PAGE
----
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In vivo and ex vivo MR imaging of slowly cycling melanoma cells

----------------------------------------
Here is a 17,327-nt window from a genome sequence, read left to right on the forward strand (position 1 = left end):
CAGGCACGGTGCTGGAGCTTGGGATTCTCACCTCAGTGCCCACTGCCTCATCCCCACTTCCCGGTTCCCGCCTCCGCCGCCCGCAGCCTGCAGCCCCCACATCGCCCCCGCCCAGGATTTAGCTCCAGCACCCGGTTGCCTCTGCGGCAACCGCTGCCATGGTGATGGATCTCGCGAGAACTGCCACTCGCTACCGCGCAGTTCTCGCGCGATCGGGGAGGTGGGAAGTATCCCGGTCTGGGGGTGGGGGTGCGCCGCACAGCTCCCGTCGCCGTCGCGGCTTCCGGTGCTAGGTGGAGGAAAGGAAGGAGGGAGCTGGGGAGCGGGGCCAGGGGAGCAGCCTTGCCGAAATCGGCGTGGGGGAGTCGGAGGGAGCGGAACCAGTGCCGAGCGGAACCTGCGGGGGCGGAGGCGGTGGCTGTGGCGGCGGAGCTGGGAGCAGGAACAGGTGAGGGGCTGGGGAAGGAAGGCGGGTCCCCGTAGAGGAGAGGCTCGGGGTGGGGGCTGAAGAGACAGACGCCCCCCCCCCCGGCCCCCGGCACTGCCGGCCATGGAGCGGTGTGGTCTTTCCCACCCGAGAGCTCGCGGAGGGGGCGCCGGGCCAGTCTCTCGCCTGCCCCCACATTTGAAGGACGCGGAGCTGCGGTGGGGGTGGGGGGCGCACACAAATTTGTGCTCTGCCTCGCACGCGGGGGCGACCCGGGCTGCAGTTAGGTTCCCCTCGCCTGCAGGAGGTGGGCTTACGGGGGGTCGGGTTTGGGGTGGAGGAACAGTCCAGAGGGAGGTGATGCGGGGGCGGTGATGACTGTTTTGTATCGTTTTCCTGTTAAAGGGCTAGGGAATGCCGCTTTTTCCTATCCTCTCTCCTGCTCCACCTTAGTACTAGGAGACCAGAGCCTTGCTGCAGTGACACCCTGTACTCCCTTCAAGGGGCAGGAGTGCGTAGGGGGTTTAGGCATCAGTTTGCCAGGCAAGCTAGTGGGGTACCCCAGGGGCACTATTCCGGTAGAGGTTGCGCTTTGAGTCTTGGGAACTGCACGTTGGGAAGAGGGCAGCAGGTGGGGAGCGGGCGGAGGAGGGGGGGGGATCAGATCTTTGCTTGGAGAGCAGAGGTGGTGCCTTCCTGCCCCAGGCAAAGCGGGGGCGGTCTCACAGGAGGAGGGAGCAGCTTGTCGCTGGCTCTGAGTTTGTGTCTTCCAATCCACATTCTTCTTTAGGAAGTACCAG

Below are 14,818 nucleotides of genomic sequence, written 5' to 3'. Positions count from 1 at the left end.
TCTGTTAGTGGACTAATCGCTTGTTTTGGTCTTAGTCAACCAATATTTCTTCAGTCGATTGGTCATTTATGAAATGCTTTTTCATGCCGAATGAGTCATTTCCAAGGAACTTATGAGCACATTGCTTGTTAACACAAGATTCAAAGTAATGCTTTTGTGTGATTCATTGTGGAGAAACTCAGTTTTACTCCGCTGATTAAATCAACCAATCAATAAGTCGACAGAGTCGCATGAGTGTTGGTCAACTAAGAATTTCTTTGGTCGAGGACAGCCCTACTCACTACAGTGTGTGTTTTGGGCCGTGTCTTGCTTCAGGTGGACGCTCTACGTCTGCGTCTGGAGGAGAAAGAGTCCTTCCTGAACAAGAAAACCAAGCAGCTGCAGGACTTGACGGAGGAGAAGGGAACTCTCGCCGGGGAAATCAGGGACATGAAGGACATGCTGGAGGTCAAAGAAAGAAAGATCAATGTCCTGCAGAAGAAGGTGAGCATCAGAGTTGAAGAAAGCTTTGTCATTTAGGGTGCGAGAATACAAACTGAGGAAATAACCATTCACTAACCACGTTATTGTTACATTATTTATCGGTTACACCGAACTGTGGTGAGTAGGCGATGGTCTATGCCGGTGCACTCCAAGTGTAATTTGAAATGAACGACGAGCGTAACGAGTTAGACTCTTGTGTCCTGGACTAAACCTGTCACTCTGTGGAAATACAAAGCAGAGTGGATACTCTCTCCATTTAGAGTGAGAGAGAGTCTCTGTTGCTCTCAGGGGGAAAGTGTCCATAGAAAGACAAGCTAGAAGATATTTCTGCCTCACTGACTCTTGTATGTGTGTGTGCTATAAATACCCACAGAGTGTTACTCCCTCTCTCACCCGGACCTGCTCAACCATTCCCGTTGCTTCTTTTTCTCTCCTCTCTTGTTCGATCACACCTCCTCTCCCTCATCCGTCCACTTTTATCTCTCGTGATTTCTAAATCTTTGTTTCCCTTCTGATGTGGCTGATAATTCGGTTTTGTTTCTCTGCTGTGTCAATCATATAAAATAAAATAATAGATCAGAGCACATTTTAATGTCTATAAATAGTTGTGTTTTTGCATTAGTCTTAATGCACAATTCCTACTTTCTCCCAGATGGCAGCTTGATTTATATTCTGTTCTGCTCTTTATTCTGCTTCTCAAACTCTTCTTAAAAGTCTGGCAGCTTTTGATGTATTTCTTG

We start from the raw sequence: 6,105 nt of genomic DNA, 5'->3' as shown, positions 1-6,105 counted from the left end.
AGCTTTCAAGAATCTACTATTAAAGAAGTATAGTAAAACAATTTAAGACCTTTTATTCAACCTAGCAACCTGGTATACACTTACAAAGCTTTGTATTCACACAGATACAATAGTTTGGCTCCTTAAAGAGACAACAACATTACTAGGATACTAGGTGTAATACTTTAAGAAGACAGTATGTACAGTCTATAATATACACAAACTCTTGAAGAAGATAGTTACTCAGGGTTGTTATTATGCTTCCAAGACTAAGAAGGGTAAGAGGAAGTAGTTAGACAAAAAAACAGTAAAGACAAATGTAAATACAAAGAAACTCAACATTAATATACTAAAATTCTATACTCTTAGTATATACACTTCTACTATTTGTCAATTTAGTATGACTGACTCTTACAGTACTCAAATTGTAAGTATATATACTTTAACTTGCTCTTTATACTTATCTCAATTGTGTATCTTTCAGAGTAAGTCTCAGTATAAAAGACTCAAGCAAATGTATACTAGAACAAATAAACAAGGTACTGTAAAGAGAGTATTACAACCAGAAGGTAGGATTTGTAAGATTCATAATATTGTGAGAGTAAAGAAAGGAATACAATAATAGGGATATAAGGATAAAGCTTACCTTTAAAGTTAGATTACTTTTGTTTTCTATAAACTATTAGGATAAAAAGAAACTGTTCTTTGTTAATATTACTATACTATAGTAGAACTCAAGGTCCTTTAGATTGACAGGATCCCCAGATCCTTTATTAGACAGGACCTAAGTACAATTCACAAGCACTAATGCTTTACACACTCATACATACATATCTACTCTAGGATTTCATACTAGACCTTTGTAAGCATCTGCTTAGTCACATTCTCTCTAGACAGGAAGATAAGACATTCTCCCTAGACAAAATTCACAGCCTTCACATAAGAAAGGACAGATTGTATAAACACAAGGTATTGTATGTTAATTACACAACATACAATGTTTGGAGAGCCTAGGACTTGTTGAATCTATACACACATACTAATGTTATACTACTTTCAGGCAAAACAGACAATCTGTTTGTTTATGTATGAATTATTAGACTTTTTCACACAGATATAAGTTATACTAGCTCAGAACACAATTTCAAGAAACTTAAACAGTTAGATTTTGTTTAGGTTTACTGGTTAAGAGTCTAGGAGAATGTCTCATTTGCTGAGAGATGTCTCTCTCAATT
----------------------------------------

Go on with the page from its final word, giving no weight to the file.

Slowly cycling cells are believed to play a critical role in tumor progression and metastatic dissemination. The goal of this study was to develop a method for in vivo detection of slowly cycling cells. To distinguish these cells from more rapidly proliferating cells that constitute the vast majority of cells in tumors, we used the well-known effect of label dilution due to division of cells with normal cycle and retention of contrast agent in slowly dividing cells. To detect slowly cycling cells, melanoma cells were labeled with iron oxide particles. After labeling, we observed dilution of contrast agent in parallel with cell proliferation in the vast majority of normally cycling cells. A small and distinct subpopulation of iron-retaining cells was detected by flow cytometry after 20 days of in vitro proliferation. These iron-retaining cells exhibited high expression of a biological marker of slowly cycling cells, JARID1B. After implantation of labeled cells as xenografts into immunocompromised mice, iron-retaining cells were detected in vivo and ex vivo by magnetic resonance imaging that was confirmed by Prussian Blue staining. Magnetic resonance imaging detects not only iron retaining melanoma cells but also iron positive macrophages. Proposed method opens up opportunities to image subpopulation of melanoma cells, which is critical for continuous tumor growth. Magn Reson Med, 2011. © 2011 Wiley Periodicals, Inc.

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